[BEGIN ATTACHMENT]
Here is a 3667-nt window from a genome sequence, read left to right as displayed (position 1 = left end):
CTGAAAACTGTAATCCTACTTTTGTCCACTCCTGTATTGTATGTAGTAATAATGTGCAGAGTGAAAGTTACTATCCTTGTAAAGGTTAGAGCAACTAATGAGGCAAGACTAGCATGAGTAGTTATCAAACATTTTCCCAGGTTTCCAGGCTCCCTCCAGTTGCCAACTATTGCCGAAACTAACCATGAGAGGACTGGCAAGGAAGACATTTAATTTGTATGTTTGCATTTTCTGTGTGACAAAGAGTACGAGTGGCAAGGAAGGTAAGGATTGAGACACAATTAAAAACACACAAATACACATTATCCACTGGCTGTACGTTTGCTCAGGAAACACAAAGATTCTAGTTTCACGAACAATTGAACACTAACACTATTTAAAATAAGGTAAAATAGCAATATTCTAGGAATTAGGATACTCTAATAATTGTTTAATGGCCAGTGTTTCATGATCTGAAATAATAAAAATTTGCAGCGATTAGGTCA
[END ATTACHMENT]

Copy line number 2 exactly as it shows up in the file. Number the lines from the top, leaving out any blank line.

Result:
CTGAAAACTGTAATCCTACTTTTGTCCACTCCTGTATTGTATGTAGTAATAATGTGCAGAGTGAAAGTTACTATCCTTGTAAAGGTTAGAGCAACTAATGAGGCAAGACTAGCATGAGTAGTTATCAAACATTTTCCCAGGTTTCCAGGCTCCCTCCAGTTGCCAACTATTGCCGAAACTAACCATGAGAGGACTGGCAAGGAAGACATTTAATTTGTATGTTTGCATTTTCTGTGTGACAAAGAGTACGAGTGGCAAGGAAGGTAAGGATTGAGACACAATTAAAAACACACAAATACACATTATCCACTGGCTGTACGTTTGCTCAGGAAACACAAAGATTCTAGTTTCACGAACAATTGAACACTAACACTATTTAAAATAAGGTAAAATAGCAATATTCTAGGAATTAGGATACTCTAATAATTGTTTAATGGCCAGTGTTTCATGATCTGAAATAATAAAAATTTGCAGCGATTAGGTCA